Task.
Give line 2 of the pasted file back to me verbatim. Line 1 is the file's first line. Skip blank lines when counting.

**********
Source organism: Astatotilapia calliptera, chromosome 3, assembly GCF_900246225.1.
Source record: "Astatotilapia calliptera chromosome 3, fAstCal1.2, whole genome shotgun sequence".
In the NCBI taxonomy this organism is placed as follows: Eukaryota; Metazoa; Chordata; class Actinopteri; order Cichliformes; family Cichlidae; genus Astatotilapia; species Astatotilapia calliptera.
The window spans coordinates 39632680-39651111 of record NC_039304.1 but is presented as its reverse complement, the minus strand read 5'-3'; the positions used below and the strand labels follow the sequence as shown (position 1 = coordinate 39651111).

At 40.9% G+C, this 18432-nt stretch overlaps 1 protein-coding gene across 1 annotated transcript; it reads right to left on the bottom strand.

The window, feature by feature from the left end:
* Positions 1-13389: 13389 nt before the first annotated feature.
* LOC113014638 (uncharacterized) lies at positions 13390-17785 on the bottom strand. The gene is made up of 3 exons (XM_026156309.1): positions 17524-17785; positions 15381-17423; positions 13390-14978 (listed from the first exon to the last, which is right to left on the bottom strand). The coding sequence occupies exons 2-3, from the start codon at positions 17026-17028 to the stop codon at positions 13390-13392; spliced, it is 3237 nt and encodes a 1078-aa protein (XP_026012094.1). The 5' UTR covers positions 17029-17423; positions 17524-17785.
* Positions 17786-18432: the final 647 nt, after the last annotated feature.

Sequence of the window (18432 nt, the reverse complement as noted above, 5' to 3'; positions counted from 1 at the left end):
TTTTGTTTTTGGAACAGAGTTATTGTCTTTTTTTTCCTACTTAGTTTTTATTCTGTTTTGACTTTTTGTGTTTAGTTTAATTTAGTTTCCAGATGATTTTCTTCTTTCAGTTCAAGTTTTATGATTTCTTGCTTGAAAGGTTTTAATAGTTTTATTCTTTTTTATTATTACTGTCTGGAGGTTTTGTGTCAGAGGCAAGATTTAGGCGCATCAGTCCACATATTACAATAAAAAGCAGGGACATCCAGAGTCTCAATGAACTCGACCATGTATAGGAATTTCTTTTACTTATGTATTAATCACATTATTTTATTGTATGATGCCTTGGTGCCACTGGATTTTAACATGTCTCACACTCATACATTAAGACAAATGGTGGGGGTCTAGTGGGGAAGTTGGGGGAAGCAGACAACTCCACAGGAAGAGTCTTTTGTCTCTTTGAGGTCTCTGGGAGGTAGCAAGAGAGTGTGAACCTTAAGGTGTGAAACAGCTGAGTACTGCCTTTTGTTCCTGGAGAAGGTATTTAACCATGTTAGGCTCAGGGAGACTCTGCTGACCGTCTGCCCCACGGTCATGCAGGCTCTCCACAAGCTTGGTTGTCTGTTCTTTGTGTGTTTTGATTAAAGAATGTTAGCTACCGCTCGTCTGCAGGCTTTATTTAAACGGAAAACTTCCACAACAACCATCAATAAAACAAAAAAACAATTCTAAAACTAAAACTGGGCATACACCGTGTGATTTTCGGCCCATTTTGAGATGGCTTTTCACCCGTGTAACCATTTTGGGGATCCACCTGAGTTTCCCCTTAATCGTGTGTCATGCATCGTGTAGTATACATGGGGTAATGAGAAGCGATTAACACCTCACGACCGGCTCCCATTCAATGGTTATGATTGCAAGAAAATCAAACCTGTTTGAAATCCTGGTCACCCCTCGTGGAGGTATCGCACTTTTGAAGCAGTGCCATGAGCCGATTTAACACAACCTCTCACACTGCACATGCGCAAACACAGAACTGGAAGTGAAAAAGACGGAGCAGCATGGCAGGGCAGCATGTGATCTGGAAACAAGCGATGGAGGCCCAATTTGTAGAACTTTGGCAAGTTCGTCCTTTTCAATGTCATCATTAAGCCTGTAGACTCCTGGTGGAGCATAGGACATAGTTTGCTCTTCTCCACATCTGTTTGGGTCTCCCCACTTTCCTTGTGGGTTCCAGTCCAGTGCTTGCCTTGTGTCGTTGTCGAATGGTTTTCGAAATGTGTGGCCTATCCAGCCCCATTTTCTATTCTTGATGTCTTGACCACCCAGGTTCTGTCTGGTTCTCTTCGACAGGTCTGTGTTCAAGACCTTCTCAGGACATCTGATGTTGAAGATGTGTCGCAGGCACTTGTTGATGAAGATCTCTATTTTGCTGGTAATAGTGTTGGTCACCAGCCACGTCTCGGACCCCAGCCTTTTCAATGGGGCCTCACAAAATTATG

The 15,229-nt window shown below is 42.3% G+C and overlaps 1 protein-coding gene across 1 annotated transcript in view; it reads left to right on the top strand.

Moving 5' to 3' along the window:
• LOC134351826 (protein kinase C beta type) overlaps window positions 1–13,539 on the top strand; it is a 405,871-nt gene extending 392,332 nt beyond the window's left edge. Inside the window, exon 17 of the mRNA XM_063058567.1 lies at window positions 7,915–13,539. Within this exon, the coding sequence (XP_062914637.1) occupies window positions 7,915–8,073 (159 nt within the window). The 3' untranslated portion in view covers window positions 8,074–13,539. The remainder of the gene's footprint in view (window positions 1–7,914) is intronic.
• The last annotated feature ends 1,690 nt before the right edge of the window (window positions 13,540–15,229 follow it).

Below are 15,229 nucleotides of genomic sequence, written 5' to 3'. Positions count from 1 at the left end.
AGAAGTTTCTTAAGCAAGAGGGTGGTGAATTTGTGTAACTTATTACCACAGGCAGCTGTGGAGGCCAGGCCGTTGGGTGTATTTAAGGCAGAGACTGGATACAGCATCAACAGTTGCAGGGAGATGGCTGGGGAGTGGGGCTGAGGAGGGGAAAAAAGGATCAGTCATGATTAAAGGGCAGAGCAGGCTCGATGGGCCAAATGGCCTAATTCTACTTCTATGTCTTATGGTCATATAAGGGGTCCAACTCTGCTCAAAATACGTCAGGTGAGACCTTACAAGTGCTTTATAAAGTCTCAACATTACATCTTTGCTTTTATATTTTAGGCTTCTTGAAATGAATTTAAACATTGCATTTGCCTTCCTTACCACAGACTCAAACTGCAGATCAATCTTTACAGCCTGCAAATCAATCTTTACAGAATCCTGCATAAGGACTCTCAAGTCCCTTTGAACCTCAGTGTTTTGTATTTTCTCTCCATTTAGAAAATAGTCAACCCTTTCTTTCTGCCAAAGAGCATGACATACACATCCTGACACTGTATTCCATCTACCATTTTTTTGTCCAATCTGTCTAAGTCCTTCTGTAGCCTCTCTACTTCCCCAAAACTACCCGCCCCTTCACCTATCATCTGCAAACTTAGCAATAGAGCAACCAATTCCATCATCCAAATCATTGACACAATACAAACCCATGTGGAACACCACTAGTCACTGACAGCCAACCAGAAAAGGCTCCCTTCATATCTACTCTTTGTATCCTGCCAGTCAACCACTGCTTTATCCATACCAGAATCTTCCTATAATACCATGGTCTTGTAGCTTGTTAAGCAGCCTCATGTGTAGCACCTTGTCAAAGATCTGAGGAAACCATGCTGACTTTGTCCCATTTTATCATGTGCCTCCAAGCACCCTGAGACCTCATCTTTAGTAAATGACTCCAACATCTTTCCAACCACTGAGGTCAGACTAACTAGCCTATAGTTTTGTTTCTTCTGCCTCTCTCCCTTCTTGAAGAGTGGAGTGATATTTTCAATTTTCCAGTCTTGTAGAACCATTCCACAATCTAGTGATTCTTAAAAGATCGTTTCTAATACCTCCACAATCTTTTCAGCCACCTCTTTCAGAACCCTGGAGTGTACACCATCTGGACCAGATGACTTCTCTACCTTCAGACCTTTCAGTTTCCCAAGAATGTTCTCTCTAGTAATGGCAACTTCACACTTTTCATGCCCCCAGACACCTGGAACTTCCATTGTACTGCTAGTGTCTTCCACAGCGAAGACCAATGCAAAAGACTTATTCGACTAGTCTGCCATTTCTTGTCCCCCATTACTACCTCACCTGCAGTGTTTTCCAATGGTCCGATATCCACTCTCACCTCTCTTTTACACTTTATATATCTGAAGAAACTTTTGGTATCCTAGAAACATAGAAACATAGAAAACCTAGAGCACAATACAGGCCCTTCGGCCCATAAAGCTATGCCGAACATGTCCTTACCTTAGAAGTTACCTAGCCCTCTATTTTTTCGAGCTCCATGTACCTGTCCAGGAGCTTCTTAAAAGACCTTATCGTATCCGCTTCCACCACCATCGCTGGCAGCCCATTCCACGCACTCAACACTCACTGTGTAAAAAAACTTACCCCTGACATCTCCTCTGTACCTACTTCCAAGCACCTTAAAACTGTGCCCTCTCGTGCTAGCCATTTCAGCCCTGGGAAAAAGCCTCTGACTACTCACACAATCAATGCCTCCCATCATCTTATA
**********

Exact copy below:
Source record: "Astatotilapia calliptera chromosome 3, fAstCal1.2, whole genome shotgun sequence".